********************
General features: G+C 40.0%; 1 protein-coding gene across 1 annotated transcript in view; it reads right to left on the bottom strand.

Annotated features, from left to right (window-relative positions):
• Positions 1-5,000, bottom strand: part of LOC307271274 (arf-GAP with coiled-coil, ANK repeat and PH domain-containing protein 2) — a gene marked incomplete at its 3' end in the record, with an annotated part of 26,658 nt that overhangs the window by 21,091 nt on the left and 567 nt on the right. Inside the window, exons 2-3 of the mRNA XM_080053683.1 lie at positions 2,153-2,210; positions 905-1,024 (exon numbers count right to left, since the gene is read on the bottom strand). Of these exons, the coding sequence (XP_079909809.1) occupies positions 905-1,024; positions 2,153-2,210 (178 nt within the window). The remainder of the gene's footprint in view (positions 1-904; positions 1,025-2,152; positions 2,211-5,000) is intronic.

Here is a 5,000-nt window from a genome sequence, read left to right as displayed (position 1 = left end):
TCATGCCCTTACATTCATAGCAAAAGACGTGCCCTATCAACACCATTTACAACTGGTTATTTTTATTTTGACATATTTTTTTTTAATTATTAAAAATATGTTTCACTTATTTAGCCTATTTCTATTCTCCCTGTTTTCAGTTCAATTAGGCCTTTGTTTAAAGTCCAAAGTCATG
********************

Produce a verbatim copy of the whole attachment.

General features: G+C 40.0%; 1 protein-coding gene across 1 annotated transcript in view; it reads right to left on the bottom strand.

Annotated features, from left to right (window-relative positions):
• Positions 1-5,000, bottom strand: part of LOC307271274 (arf-GAP with coiled-coil, ANK repeat and PH domain-containing protein 2) — a gene marked incomplete at its 3' end in the record, with an annotated part of 26,658 nt that overhangs the window by 21,091 nt on the left and 567 nt on the right. Inside the window, exons 2-3 of the mRNA XM_080053683.1 lie at positions 2,153-2,210; positions 905-1,024 (exon numbers count right to left, since the gene is read on the bottom strand). Of these exons, the coding sequence (XP_079909809.1) occupies positions 905-1,024; positions 2,153-2,210 (178 nt within the window). The remainder of the gene's footprint in view (positions 1-904; positions 1,025-2,152; positions 2,211-5,000) is intronic.

Here is a 5,000-nt window from a genome sequence, read left to right as displayed (position 1 = left end):
TCATGCCCTTACATTCATAGCAAAAGACGTGCCCTATCAACACCATTTACAACTGGTTATTTTTATTTTGACATATTTTTTTTTAATTATTAAAAATATGTTTCACTTATTTAGCCTATTTCTATTCTCCCTGTTTTCAGTTCAATTAGGCCTTTGTTTAAAGTCCAAAGTCATG